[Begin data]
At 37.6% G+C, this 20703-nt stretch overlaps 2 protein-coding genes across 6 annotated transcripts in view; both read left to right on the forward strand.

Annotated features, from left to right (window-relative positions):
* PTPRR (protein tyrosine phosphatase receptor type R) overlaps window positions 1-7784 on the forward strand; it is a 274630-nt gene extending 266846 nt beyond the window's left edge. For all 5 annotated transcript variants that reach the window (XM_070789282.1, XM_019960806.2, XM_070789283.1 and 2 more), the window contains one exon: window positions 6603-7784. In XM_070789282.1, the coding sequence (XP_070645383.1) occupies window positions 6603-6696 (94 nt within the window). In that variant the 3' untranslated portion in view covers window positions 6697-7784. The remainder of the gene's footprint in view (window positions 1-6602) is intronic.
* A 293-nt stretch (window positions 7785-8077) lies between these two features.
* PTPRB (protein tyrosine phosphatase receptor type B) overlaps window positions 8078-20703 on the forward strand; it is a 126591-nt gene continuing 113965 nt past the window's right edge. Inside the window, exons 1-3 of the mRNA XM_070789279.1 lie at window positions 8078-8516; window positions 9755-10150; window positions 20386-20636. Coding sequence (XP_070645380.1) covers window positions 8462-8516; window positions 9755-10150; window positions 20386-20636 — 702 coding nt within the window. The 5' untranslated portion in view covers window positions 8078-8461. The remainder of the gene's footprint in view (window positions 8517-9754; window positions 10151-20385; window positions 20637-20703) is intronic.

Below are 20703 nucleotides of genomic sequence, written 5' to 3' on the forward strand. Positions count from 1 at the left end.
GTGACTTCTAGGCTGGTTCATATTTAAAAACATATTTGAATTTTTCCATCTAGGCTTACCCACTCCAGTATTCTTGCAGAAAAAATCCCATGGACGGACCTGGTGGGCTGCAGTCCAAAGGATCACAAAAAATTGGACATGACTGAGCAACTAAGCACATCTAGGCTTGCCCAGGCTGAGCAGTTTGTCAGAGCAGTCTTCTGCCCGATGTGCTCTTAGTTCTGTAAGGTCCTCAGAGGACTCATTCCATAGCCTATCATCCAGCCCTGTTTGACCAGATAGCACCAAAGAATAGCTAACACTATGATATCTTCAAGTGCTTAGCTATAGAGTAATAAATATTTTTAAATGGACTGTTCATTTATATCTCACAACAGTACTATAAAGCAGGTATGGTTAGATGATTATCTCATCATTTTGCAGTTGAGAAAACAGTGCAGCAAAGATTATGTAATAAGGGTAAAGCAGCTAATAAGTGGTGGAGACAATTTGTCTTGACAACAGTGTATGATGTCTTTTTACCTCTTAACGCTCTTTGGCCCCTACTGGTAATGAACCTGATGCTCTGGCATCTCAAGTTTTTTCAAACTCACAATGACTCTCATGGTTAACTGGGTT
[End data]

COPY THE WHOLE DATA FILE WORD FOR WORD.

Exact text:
At 37.6% G+C, this 20703-nt stretch overlaps 2 protein-coding genes across 6 annotated transcripts in view; both read left to right on the forward strand.

Annotated features, from left to right (window-relative positions):
* PTPRR (protein tyrosine phosphatase receptor type R) overlaps window positions 1-7784 on the forward strand; it is a 274630-nt gene extending 266846 nt beyond the window's left edge. For all 5 annotated transcript variants that reach the window (XM_070789282.1, XM_019960806.2, XM_070789283.1 and 2 more), the window contains one exon: window positions 6603-7784. In XM_070789282.1, the coding sequence (XP_070645383.1) occupies window positions 6603-6696 (94 nt within the window). In that variant the 3' untranslated portion in view covers window positions 6697-7784. The remainder of the gene's footprint in view (window positions 1-6602) is intronic.
* A 293-nt stretch (window positions 7785-8077) lies between these two features.
* PTPRB (protein tyrosine phosphatase receptor type B) overlaps window positions 8078-20703 on the forward strand; it is a 126591-nt gene continuing 113965 nt past the window's right edge. Inside the window, exons 1-3 of the mRNA XM_070789279.1 lie at window positions 8078-8516; window positions 9755-10150; window positions 20386-20636. Coding sequence (XP_070645380.1) covers window positions 8462-8516; window positions 9755-10150; window positions 20386-20636 — 702 coding nt within the window. The 5' untranslated portion in view covers window positions 8078-8461. The remainder of the gene's footprint in view (window positions 8517-9754; window positions 10151-20385; window positions 20637-20703) is intronic.

Below are 20703 nucleotides of genomic sequence, written 5' to 3' on the forward strand. Positions count from 1 at the left end.
GTGACTTCTAGGCTGGTTCATATTTAAAAACATATTTGAATTTTTCCATCTAGGCTTACCCACTCCAGTATTCTTGCAGAAAAAATCCCATGGACGGACCTGGTGGGCTGCAGTCCAAAGGATCACAAAAAATTGGACATGACTGAGCAACTAAGCACATCTAGGCTTGCCCAGGCTGAGCAGTTTGTCAGAGCAGTCTTCTGCCCGATGTGCTCTTAGTTCTGTAAGGTCCTCAGAGGACTCATTCCATAGCCTATCATCCAGCCCTGTTTGACCAGATAGCACCAAAGAATAGCTAACACTATGATATCTTCAAGTGCTTAGCTATAGAGTAATAAATATTTTTAAATGGACTGTTCATTTATATCTCACAACAGTACTATAAAGCAGGTATGGTTAGATGATTATCTCATCATTTTGCAGTTGAGAAAACAGTGCAGCAAAGATTATGTAATAAGGGTAAAGCAGCTAATAAGTGGTGGAGACAATTTGTCTTGACAACAGTGTATGATGTCTTTTTACCTCTTAACGCTCTTTGGCCCCTACTGGTAATGAACCTGATGCTCTGGCATCTCAAGTTTTTTCAAACTCACAATGACTCTCATGGTTAACTGGGTT